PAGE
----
There are fewer homeless people in New Jersey than 10 years ago, but the federal agency that tracks the most needy populations in each state says there are still several troubling trends in Garden State and across the country.
On a night in January, during a one-off count used each year to measure the homeless population of each state, there were 8,536 homeless counted in New Jersey, a decrease of four percent from the previous year, according to the Department of Housing and Urban Development of the United States. Evaluation report of homeless people, published on Wednesday.
The decline is a trend: the state's homeless population has fallen by 37.9 percent since 201
But, the study also highlighted some populations in N.J. who continue to fight. Among the less positive findings of the study:
- This year there were 583 homeless veterans, an increase of 4.8 percent in 2016 and 2.8 percent since 2010.
- Lack of chronic housing is on the rise . There was a 30 percent increase in 2016 for New Jersey's long-term homeless residents, and an increase of 22 percent since 2010.
- Ten out of 10,000 people in New Jersey, a state of about 9 million of inhabitants, they have no home.
"The lack of housing in New Jersey has decreased steadily in recent years and, although the overall figures are low, the count of specific moments is the control of the reality of HUD, it tells us what to focus on", Lynne Patton, Regional Administrator of HUD Region II for New York and New Jersey, said in a statement on the report
"I am aware of the good work and passion that our grantees, advocates and volunteers invest in getting our men, women , and the children in a place they call home, and I will continue to support them in this effort. "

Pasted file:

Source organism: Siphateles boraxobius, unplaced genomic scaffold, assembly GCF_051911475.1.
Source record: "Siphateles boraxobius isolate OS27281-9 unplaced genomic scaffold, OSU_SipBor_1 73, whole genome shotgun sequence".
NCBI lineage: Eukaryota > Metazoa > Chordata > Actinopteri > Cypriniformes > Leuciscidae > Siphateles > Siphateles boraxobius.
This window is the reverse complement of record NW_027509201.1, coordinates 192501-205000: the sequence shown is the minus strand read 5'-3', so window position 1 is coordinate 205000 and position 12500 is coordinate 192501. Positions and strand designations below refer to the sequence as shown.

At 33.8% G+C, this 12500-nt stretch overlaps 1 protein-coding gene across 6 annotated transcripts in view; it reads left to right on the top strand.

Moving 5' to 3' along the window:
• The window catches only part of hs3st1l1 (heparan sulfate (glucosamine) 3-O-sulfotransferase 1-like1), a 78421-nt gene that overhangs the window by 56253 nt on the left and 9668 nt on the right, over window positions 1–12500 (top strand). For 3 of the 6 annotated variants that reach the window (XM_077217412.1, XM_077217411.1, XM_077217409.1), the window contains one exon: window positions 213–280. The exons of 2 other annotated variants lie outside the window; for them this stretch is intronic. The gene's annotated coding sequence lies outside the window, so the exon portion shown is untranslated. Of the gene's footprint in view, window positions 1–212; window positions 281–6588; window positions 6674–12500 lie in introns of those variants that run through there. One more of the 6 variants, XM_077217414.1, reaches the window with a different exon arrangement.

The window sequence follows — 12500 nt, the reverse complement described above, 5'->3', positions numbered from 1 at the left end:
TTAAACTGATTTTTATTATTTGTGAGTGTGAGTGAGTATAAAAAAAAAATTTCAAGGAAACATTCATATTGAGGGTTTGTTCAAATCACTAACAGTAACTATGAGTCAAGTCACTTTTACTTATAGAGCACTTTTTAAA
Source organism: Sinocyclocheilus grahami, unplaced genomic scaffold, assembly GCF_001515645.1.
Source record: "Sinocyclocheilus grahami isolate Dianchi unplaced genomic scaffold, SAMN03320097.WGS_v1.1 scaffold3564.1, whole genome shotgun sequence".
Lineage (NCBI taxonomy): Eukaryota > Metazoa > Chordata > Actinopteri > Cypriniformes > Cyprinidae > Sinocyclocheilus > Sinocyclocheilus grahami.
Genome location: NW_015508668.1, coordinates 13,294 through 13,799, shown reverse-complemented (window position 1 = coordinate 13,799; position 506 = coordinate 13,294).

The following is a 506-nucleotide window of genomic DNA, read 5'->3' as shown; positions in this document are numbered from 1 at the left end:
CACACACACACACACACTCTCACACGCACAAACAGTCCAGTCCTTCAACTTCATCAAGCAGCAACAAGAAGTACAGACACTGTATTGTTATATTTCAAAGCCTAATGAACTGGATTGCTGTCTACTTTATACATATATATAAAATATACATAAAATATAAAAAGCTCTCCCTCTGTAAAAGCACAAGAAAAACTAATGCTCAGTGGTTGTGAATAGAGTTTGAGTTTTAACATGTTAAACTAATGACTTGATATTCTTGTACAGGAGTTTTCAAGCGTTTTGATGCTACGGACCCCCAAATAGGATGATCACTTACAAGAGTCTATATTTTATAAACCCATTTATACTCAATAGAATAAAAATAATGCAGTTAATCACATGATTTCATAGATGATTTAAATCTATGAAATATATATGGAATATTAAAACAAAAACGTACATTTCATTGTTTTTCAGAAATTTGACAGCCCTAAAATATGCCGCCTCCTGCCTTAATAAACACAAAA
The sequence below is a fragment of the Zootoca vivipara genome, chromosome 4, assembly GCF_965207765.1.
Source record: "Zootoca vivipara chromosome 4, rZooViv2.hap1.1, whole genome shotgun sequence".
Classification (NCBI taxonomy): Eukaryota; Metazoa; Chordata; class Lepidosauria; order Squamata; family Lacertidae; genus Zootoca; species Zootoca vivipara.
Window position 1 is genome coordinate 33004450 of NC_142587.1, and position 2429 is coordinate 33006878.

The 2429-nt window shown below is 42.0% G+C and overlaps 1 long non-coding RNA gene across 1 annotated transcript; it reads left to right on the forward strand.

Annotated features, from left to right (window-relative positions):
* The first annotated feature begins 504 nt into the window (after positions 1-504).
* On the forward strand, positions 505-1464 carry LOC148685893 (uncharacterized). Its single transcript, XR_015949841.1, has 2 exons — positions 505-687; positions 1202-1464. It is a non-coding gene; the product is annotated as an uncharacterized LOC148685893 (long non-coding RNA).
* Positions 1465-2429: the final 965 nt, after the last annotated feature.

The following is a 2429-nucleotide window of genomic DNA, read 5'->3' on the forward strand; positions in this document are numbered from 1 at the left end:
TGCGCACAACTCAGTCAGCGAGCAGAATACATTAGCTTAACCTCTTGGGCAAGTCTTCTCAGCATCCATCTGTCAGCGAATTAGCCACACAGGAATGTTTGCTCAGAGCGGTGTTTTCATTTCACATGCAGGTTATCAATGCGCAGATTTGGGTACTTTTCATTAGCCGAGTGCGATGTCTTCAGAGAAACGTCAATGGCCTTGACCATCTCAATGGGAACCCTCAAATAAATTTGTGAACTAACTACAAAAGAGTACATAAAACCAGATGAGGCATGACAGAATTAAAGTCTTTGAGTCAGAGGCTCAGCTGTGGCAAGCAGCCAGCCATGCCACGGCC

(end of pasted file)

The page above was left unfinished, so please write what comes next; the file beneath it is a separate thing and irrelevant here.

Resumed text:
In a statement to NJ Advance Media, Kate Kelly of Monarch Housing Associates, who counts the state each year, urged Congress to maintain or increase funds to provide housing and combat homelessness.
"We have to avoid New Jersey to go back and see an increase in homelessness," he said.
A county-by-county look at the lack of housing in N.J.
In general, the lack of housing in 2017 increased throughout the country by just under one percent from last year. It is the first time that the number increases in seven years.
Reacting to the numbers in a statement, HUD Secretary Ben Carson said the country needs to come together to focus on increasing affordable housing options for Americans.
"This is not a federal problem, it's everyone's problem," he said.
In total, there were 553,742 homeless people counted one night throughout the United States. See the full report here.
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